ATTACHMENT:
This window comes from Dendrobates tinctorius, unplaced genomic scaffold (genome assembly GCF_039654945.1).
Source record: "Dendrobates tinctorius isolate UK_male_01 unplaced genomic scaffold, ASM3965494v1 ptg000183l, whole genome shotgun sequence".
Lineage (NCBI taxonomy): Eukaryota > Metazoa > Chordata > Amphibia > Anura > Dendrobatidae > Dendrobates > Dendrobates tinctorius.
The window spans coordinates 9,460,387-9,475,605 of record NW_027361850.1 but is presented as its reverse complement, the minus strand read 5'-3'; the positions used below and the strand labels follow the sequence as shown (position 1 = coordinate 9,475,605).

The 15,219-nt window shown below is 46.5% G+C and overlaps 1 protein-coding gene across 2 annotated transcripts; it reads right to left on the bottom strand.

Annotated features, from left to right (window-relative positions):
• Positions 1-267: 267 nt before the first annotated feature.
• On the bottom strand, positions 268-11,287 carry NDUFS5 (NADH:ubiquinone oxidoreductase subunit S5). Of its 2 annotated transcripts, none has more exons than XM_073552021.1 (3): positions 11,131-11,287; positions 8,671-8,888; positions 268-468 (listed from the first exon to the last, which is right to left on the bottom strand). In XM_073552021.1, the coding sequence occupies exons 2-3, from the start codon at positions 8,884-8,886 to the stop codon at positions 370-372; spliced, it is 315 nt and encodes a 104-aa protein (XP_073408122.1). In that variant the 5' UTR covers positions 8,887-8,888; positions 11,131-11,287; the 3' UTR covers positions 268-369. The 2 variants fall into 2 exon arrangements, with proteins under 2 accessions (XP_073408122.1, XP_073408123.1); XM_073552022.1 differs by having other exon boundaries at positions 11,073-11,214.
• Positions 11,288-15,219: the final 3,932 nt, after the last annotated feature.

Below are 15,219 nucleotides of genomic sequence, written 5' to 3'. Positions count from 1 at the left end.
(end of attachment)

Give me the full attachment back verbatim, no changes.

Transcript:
This window comes from Dendrobates tinctorius, unplaced genomic scaffold (genome assembly GCF_039654945.1).
Source record: "Dendrobates tinctorius isolate UK_male_01 unplaced genomic scaffold, ASM3965494v1 ptg000183l, whole genome shotgun sequence".
Lineage (NCBI taxonomy): Eukaryota > Metazoa > Chordata > Amphibia > Anura > Dendrobatidae > Dendrobates > Dendrobates tinctorius.
The window spans coordinates 9,460,387-9,475,605 of record NW_027361850.1 but is presented as its reverse complement, the minus strand read 5'-3'; the positions used below and the strand labels follow the sequence as shown (position 1 = coordinate 9,475,605).

The 15,219-nt window shown below is 46.5% G+C and overlaps 1 protein-coding gene across 2 annotated transcripts; it reads right to left on the bottom strand.

Annotated features, from left to right (window-relative positions):
• Positions 1-267: 267 nt before the first annotated feature.
• On the bottom strand, positions 268-11,287 carry NDUFS5 (NADH:ubiquinone oxidoreductase subunit S5). Of its 2 annotated transcripts, none has more exons than XM_073552021.1 (3): positions 11,131-11,287; positions 8,671-8,888; positions 268-468 (listed from the first exon to the last, which is right to left on the bottom strand). In XM_073552021.1, the coding sequence occupies exons 2-3, from the start codon at positions 8,884-8,886 to the stop codon at positions 370-372; spliced, it is 315 nt and encodes a 104-aa protein (XP_073408122.1). In that variant the 5' UTR covers positions 8,887-8,888; positions 11,131-11,287; the 3' UTR covers positions 268-369. The 2 variants fall into 2 exon arrangements, with proteins under 2 accessions (XP_073408122.1, XP_073408123.1); XM_073552022.1 differs by having other exon boundaries at positions 11,073-11,214.
• Positions 11,288-15,219: the final 3,932 nt, after the last annotated feature.

Below are 15,219 nucleotides of genomic sequence, written 5' to 3'. Positions count from 1 at the left end.